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Fire, People and Ecosystems in the
Honduran Mosquitia

An Assessment of Caribbean Pine Savannas

In 2005 a team of Nature Conservancy fire ecologists visited the Caribbean pine savannas of eastern Honduras to gather information on the fire management needs and issues of the region. This area also contains tropical broadleaved forests, palm thickets and flooded grasslands, but almost all fires originate in the pinelands.

Frequent, low-intensity fires are the norm in the pine savannas, ensuring the survival of  pinelands in areas where other vegetation types would otherwise predominate. Some of these fires occur naturally; others are set by local communities which use fire to meet a variety of needs.

Indigenous Burning

Indigenous communities in this region ignite fires to improve grass for grazing, to attract game animals to green regrowth, to control ticks and other pests, and to facilitate travel and access by keeping trails open and vegetation low. In fact, there is a general perception on the part of the people who set fires that the fires are needed to “clean up” the pine savanna. “Los pinares se ponen feo sin quemar” is a common refrain among the indigenous communities.

Ecologists observed that although the pine savannas are fire-dependent, they are probably burning too frequently in many areas. Over time, annual burning kills seedlings, effectively preventing all regeneration. On the other hand, in the relatively few places where savanna fires were being suppressed, dense fuel was accumulating, increasing the chances that these places will burn eventually. When this happens, the fires will burn hotter than usual, killing economically important mature trees. Hence the long-term survival of the pine savannas is threatened by both too frequent and too infrequent fire.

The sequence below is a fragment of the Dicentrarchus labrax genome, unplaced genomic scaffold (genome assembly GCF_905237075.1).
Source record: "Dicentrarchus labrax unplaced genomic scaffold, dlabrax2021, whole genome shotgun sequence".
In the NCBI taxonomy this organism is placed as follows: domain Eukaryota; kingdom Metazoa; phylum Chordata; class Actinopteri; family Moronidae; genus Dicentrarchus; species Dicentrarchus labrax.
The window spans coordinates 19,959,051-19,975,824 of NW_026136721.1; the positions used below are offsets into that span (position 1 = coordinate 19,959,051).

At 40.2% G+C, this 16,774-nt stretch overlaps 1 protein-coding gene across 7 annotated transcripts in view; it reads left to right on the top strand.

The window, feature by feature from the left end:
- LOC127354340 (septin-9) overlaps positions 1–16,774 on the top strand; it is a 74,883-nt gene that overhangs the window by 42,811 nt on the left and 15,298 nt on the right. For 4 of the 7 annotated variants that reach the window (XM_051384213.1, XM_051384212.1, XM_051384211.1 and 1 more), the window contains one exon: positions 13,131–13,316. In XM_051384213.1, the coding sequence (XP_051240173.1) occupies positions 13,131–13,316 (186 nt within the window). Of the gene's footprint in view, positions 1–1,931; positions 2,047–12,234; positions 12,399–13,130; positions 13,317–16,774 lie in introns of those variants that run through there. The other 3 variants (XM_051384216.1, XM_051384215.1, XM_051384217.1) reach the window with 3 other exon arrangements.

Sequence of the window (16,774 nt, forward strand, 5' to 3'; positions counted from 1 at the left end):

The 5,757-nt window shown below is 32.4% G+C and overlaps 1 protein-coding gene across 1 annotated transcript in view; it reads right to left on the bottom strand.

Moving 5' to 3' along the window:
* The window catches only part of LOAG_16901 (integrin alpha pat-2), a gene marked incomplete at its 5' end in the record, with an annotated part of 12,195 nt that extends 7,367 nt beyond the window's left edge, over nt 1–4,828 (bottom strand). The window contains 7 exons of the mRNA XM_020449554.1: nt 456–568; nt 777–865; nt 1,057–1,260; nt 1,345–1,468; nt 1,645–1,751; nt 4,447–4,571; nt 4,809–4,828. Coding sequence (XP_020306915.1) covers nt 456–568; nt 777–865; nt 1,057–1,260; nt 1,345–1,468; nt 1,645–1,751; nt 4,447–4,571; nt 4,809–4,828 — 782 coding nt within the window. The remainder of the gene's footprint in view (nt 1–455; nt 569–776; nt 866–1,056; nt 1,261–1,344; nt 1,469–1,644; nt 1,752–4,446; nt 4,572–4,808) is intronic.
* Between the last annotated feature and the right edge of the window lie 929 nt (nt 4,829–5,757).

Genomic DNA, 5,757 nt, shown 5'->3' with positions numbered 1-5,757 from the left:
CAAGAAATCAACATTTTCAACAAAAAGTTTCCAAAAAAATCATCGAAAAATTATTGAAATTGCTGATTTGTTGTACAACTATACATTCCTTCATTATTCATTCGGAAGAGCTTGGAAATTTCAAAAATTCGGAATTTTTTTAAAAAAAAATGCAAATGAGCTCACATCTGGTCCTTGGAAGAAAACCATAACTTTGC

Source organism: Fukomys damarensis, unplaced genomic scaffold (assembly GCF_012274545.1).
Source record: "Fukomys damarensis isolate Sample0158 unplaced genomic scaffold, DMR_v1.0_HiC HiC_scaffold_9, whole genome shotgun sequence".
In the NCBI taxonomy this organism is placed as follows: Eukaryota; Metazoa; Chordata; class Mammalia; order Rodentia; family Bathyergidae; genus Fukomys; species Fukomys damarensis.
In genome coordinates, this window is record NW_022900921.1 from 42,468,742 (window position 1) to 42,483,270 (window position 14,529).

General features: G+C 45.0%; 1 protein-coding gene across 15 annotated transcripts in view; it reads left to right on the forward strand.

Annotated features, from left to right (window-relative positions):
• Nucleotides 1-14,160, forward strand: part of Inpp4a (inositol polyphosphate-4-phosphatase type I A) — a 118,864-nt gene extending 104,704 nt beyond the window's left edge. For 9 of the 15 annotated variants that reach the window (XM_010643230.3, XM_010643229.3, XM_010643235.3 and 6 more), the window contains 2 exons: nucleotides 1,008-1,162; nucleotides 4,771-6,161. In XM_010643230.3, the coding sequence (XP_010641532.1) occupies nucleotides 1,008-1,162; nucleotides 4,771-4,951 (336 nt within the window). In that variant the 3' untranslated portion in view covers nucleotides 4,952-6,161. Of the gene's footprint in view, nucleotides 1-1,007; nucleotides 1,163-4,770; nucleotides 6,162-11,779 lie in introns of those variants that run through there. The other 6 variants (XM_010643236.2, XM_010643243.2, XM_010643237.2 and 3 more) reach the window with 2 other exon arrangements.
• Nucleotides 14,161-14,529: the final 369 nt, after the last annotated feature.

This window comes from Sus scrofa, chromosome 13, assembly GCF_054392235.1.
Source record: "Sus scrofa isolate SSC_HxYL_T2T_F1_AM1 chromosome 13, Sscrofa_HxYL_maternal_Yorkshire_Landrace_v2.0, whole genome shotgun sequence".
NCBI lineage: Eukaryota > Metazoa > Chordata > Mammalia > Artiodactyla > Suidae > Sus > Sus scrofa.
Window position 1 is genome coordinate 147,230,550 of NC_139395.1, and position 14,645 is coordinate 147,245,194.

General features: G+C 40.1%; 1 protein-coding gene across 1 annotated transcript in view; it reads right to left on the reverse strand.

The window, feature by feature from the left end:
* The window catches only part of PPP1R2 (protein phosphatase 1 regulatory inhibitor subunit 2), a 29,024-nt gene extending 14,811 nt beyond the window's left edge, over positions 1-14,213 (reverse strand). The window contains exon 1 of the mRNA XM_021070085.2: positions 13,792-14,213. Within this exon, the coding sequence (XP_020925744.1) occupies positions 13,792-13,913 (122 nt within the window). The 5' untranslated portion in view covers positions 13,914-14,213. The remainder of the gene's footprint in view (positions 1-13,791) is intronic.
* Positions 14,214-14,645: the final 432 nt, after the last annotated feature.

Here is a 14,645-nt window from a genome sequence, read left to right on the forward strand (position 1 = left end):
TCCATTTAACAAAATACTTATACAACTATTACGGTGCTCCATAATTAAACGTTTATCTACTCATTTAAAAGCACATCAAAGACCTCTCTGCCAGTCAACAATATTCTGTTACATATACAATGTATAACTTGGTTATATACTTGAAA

Implications for Biodiversity

Few studies have been made on the ecology of Caribbean pine and its associated species. However, slash and longleaf pine savannas in the southeastern United States are known to be ecologically similar to Mesoamerican Caribbean pine savannas. As a result, members of the assessment team were able to use their experience working in the United States to make inferences about the ecology of pine savannas in Honduras.

Scientists in the southeastern United States have found that the majority of biodiversity in pine savannas resides beneath the trees, in what is known as the “ground cover” component of these ecosystems. In fact, some researchers have found more than 30 different plant species in just 1 square meter of ground. The vast majority of these species are able to resist fire, and some may even depend on fire to prompt reproduction.

Ecologists concluded that the Mosquitia of eastern Honduras has some of the best examples of tropical Caribbean pine savannas and related ecosystems in Central America. Throughout Mesoamerica and the Caribbean few examples of tropical pine and pine/oak ecosystems are protected for their biodiversity and natural processes. Where protection does occur it is usually under the umbrella of intensive silviculture and fire protection that favors pine production at the expense of the biotic diversity and landscape mosaic found in dynamic natural systems.

The team recommended engaging local communities and applying Integrated Fire Management principles to ensure that human and biodiversity values can be maintained. Where possible, forest management and silvicultural practices that disturb the ground cover should be prohibited.

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